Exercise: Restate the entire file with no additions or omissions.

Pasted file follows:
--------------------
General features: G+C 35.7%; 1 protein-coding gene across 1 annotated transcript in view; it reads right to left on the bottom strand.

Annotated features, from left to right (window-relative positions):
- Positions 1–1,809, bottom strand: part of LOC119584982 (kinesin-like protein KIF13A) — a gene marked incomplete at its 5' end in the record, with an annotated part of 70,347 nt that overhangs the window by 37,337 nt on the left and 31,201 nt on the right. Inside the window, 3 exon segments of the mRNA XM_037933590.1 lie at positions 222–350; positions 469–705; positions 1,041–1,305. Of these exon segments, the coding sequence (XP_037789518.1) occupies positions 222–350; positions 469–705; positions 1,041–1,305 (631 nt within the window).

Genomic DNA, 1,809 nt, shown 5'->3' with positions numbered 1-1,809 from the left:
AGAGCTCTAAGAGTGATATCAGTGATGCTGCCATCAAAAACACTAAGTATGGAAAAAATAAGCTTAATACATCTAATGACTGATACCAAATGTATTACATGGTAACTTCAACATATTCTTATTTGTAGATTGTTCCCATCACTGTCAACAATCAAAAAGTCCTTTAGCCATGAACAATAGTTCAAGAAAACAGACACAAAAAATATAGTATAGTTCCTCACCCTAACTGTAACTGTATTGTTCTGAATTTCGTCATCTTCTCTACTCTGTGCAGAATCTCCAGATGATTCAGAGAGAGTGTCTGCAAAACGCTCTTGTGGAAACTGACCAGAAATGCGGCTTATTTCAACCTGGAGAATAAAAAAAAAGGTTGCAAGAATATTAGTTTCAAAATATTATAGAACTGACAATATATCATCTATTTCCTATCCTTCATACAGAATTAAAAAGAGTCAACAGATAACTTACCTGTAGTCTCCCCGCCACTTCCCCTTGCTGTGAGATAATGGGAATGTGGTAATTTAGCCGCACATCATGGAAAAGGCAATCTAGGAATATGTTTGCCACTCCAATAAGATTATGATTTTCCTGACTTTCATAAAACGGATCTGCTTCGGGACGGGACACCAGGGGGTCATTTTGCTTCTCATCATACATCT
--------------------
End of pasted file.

General features: G+C 35.7%; 1 protein-coding gene across 1 annotated transcript in view; it reads right to left on the bottom strand.

Annotated features, from left to right (window-relative positions):
- Positions 1–1,809, bottom strand: part of LOC119584982 (kinesin-like protein KIF13A) — a gene marked incomplete at its 5' end in the record, with an annotated part of 70,347 nt that overhangs the window by 37,337 nt on the left and 31,201 nt on the right. Inside the window, 3 exon segments of the mRNA XM_037933590.1 lie at positions 222–350; positions 469–705; positions 1,041–1,305. Of these exon segments, the coding sequence (XP_037789518.1) occupies positions 222–350; positions 469–705; positions 1,041–1,305 (631 nt within the window).

Genomic DNA, 1,809 nt, shown 5'->3' with positions numbered 1-1,809 from the left:
AGAGCTCTAAGAGTGATATCAGTGATGCTGCCATCAAAAACACTAAGTATGGAAAAAATAAGCTTAATACATCTAATGACTGATACCAAATGTATTACATGGTAACTTCAACATATTCTTATTTGTAGATTGTTCCCATCACTGTCAACAATCAAAAAGTCCTTTAGCCATGAACAATAGTTCAAGAAAACAGACACAAAAAATATAGTATAGTTCCTCACCCTAACTGTAACTGTATTGTTCTGAATTTCGTCATCTTCTCTACTCTGTGCAGAATCTCCAGATGATTCAGAGAGAGTGTCTGCAAAACGCTCTTGTGGAAACTGACCAGAAATGCGGCTTATTTCAACCTGGAGAATAAAAAAAAAGGTTGCAAGAATATTAGTTTCAAAATATTATAGAACTGACAATATATCATCTATTTCCTATCCTTCATACAGAATTAAAAAGAGTCAACAGATAACTTACCTGTAGTCTCCCCGCCACTTCCCCTTGCTGTGAGATAATGGGAATGTGGTAATTTAGCCGCACATCATGGAAAAGGCAATCTAGGAATATGTTTGCCACTCCAATAAGATTATGATTTTCCTGACTTTCATAAAACGGATCTGCTTCGGGACGGGACACCAGGGGGTCATTTTGCTTCTCATCATACATCT